Picture it: a cold, miserable evening after a grueling day of work, and four twentysomethings are slumped at the dinner table with their fabulous chaplain to do their Rule of Life work. I’ll give them fictional names in the following scene and offer some commentary on how they practiced the art of love in conflict:

            “So, Jonah, I noticed you left your dirty dishes in the sink again this morning. This has happened for several weeks now.”  That’s Step One in Non-Violent Communication: name the behavior that is causing conflict.

“When you leave your dirty dishes in the sink, I feel frustrated, angry, and disrespected.” That’s Step Two in Non-Violent Communication – name the feelings the conflicting behavior causes us to feel.

“I value our relationship in this community. We all agreed in our Rule of Life that we would wash our dishes and clean the sink after every meal. You repeatedly leave your dirty dishes in the sink even though you know how upset I get when you do that. I need to use our kitchen to make breakfast after you’ve left for the day.” That’s Step Three in Non-Violent Communication – making meaning of how the behavior and feelings are threatening the relationship and naming our needs.

“I really need you to wash your dishes and clean the sink before you leave for work in the morning. Can you please do this?” That’s the Fourth and final Step in Non-Violent Communication – making a request for a change in behavior and asking for a commitment to that change for the sake of restoring right relationship.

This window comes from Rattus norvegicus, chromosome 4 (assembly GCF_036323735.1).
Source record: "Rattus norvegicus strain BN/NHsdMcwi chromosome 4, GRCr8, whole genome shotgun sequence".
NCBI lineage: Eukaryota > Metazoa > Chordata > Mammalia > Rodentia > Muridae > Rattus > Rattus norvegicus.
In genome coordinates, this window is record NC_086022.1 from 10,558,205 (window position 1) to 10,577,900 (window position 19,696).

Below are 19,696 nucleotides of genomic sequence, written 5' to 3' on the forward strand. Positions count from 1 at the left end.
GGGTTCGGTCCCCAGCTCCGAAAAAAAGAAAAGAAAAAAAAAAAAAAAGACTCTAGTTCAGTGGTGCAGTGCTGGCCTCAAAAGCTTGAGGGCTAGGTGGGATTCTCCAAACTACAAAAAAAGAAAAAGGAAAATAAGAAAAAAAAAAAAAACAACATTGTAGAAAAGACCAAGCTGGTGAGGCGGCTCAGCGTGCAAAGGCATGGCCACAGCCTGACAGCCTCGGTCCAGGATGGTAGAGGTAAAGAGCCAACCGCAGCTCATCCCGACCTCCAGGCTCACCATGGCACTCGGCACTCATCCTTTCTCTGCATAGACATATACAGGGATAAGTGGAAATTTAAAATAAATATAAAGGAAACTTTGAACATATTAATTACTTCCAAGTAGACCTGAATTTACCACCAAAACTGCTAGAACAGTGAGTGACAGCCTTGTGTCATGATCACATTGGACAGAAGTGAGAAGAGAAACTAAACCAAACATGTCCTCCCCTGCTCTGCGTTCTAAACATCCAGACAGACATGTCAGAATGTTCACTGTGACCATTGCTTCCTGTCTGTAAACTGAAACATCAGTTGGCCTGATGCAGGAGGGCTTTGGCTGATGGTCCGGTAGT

Listening to young adults over the years and seeing how uncomfortable they were as their voices trembled in speaking truth in love to one another as they faced conflict by practicing this discipline – this art of loving – was inspiring. Their mutual respect for one another’s dignity deepened. Their courage in being vulnerable made them more loveable. And the genuine and infectious joy they felt when true reconciliation emerged out of their healthy approaches to conflict affirmed for me what Jesus promises: “where two or three are gathered in my name, I am there among them.” Where two or three are gathered in the name of belovedness to do the hard work of loving our neighbor as ourself, especially when we are in conflict, God’s Love itself is there among them.

We cannot do this work alone. We need one another to live life well. We need one another’s time, energy, and presence. We need the Holy Spirit of God’s Love Incarnate to do this work with us and in us. And in the immortal words of Dr. Maya Angelou, “I’ve learned that people will forget what you said, people will forget what you did, but people will never forget how you made them feel.” If we can make one another feel loved, especially when we are in conflict with one another, then we’re following Jesus’s love recipe for faithfully facing conflicts together. Even though they are time-consuming, grueling, and make us vulnerable, following the clear, step by step instructions Jesus gives us can put this art of loving to work in this community. We can put this discipline of loving back into our society. We can put this daily choice, this daily practice of loving back into this country and into this world. Love is not a feeling. Love is a practice. It’s time to do the work of love that God has freely given us to do together. Amen.


James Baldwin, The Fire Next Time. London, UK: Penguin Classics, 1990.
Erich Fromm, The Art of Loving. New York, NY: Harper, 1956.